Food Safety Knowledge, Attitudes, and Hygienic Practices of Abattoir Workers in Ethiopia: A Cross-Sectional Study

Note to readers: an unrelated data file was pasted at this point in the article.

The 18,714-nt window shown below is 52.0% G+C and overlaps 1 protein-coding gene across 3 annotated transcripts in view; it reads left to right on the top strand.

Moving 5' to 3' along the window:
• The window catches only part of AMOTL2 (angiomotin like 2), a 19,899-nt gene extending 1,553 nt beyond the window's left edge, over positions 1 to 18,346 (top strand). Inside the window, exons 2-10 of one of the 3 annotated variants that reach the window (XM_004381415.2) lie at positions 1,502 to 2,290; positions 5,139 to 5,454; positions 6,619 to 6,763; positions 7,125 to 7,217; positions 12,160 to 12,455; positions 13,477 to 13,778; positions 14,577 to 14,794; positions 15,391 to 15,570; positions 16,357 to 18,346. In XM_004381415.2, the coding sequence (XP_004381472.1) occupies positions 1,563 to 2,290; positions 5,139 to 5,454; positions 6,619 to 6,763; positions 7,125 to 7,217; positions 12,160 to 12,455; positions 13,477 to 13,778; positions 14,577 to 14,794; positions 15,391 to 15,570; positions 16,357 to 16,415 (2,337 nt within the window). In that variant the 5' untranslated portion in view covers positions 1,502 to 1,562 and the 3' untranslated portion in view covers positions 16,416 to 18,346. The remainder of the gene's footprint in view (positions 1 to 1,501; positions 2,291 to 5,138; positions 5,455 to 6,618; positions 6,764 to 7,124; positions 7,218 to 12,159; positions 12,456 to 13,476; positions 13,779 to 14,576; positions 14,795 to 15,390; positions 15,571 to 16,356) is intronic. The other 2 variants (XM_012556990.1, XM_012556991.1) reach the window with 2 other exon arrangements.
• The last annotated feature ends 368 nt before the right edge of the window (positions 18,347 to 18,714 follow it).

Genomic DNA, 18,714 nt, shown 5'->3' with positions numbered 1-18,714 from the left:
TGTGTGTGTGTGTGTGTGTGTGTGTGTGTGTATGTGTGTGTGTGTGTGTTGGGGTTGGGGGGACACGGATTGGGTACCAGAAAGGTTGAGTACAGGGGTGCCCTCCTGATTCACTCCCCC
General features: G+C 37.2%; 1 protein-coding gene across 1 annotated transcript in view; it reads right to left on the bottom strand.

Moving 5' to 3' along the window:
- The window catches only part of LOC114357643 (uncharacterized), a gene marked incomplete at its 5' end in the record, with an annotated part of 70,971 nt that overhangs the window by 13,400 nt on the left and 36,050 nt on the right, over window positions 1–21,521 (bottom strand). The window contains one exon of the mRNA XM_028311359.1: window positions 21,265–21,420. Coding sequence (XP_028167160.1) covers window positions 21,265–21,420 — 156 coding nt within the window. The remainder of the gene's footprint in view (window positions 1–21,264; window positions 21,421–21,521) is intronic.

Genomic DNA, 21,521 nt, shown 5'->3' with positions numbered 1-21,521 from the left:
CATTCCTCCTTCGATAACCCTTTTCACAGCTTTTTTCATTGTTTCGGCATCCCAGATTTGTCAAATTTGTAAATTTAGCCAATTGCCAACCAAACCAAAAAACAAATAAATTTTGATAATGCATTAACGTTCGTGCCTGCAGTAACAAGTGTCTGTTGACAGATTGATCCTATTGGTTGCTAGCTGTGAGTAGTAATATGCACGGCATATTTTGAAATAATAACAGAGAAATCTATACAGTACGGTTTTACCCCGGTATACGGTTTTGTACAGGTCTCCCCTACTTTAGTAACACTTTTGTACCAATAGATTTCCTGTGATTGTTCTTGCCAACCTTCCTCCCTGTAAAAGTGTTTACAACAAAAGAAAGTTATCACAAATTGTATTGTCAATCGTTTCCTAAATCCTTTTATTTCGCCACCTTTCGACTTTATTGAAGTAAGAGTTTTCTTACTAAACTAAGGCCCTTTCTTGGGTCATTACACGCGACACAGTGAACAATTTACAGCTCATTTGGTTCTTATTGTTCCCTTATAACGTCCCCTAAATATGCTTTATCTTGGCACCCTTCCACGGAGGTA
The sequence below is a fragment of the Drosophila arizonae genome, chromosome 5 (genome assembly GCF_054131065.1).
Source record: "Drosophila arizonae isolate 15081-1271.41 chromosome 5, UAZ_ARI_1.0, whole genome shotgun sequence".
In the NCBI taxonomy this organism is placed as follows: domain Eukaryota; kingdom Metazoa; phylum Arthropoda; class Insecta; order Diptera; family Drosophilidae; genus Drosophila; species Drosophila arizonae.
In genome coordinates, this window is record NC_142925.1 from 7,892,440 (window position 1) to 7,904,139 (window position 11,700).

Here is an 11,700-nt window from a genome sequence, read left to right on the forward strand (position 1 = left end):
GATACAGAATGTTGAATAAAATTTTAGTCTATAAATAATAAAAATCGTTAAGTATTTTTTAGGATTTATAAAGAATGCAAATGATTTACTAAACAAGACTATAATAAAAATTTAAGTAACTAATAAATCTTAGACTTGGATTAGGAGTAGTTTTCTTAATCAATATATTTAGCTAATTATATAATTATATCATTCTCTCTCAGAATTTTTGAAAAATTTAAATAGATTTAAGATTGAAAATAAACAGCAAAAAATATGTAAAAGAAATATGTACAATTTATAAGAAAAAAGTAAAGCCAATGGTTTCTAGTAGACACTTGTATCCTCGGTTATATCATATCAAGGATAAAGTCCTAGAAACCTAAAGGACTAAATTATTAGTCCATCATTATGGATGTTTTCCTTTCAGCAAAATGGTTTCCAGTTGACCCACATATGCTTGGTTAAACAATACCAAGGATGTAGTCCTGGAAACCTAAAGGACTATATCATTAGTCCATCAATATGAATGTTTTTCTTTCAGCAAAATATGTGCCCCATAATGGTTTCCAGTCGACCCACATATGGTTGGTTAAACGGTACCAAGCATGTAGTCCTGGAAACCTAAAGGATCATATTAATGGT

This cross-sectional study assessed food safety knowl-edge, attitudes, and hygienic practices of workers in three abattoir facilities in Ethiopia. A food safety questionnaire was administered to 422 respondents. Results showed that 63.3% of respondents demonstrated poor food safety knowledge, with a mean score of 47.21 ± 17.19. Nearly, 46% of respondents demonstrated good attitudes, with a mean score of 62.24 ± 9.50. Approximately 61% of respondents were classified as having good practices, with a mean score of 51.68 ± 8.18. A significant, positive correlation was observed between knowledge and practic-es (rs = 0.569, P < 0.0001), knowledge and attitudes (rs = 0.735, P < 0.0001), and practices and attitudes (rs = 0.518, P < 0.0001). Logistic regression analysis showed that the education level of respondents was significantly associated with food safety knowledge (P < 0.0001). Pri-mary school education (P = 0.013) and informal education (P < 0.0001) were factors associated with food safety attitudes. In addition, poor knowledge (P = 0.01), less than 2 years of work experience (P = 0.023), and contract employment status (P < 0.0001) were significantly asso-ciated with respondents’ food safety practices. This study provides evidence that educational-based intervention is needed for abattoir workers to improve meat safety.
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